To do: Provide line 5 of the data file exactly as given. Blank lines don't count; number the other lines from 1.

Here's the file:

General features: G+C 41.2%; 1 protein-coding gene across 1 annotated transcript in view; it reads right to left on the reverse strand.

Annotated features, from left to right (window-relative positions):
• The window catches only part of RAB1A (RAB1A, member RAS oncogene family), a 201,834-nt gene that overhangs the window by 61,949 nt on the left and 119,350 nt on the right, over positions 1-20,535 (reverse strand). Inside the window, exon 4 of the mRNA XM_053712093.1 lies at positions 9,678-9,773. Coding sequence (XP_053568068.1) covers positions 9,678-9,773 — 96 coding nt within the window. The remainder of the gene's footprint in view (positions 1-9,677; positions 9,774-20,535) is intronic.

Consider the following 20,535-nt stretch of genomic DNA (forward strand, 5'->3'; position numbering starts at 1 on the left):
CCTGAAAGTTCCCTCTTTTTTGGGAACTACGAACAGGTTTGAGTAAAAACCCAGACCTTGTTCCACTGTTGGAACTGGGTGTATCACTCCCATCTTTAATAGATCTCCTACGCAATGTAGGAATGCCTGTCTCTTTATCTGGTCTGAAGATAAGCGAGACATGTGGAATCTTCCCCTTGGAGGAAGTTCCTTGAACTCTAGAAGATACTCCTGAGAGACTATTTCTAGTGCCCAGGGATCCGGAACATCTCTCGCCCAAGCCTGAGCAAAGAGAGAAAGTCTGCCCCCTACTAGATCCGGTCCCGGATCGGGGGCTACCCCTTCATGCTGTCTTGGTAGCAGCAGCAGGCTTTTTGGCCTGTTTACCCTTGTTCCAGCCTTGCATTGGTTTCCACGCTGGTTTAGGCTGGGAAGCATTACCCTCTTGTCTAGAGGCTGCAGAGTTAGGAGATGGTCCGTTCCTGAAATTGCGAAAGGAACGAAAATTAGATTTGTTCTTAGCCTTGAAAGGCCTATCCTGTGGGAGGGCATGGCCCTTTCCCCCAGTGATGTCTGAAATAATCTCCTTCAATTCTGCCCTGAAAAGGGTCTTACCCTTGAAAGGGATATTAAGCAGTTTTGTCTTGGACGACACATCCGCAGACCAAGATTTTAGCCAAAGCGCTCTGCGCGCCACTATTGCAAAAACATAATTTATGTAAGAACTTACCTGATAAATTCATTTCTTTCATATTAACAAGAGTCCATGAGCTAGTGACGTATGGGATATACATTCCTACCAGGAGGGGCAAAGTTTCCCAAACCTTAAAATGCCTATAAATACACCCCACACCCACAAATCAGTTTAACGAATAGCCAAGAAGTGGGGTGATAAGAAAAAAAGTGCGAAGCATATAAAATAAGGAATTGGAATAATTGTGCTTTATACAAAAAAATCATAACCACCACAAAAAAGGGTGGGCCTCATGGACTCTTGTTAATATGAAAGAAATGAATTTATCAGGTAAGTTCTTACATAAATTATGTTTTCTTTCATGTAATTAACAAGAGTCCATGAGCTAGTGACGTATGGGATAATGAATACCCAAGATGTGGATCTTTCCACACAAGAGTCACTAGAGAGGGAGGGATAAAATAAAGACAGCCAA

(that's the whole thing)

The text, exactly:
CCTGAAAGTTCCCTCTTTTTTGGGAACTACGAACAGGTTTGAGTAAAAACCCAGACCTTGTTCCACTGTTGGAACTGGGTGTATCACTCCCATCTTTAATAGATCTCCTACGCAATGTAGGAATGCCTGTCTCTTTATCTGGTCTGAAGATAAGCGAGACATGTGGAATCTTCCCCTTGGAGGAAGTTCCTTGAACTCTAGAAGATACTCCTGAGAGACTATTTCTAGTGCCCAGGGATCCGGAACATCTCTCGCCCAAGCCTGAGCAAAGAGAGAAAGTCTGCCCCCTACTAGATCCGGTCCCGGATCGGGGGCTACCCCTTCATGCTGTCTTGGTAGCAGCAGCAGGCTTTTTGGCCTGTTTACCCTTGTTCCAGCCTTGCATTGGTTTCCACGCTGGTTTAGGCTGGGAAGCATTACCCTCTTGTCTAGAGGCTGCAGAGTTAGGAGATGGTCCGTTCCTGAAATTGCGAAAGGAACGAAAATTAGATTTGTTCTTAGCCTTGAAAGGCCTATCCTGTGGGAGGGCATGGCCCTTTCCCCCAGTGATGTCTGAAATAATCTCCTTCAATTCTGCCCTGAAAAGGGTCTTACCCTTGAAAGGGATATTAAGCAGTTTTGTCTTGGACGACACATCCGCAGACCAAGATTTTAGCCAAAGCGCTCTGCGCGCCACTATTGCAAAAACATAATTTATGTAAGAACTTACCTGATAAATTCATTTCTTTCATATTAACAAGAGTCCATGAGCTAGTGACGTATGGGATATACATTCCTACCAGGAGGGGCAAAGTTTCCCAAACCTTAAAATGCCTATAAATACACCCCACACCCACAAATCAGTTTAACGAATAGCCAAGAAGTGGGGTGATAAGAAAAAAAGTGCGAAGCATATAAAATAAGGAATTGGAATAATTGTGCTTTATACAAAAAAATCATAACCACCACAAAAAAGGGTGGGCCTCATGGACTCTTGTTAATATGAAAGAAATGAATTTATCAGGTAAGTTCTTACATAAATTATGTTTTCTTTCATGTAATTAACAAGAGTCCATGAGCTAGTGACGTATGGGATAATGAATACCCAAGATGTGGATCTTTCCACACAAGAGTCACTAGAGAGGGAGGGATAAAATAAAGACAGCCAA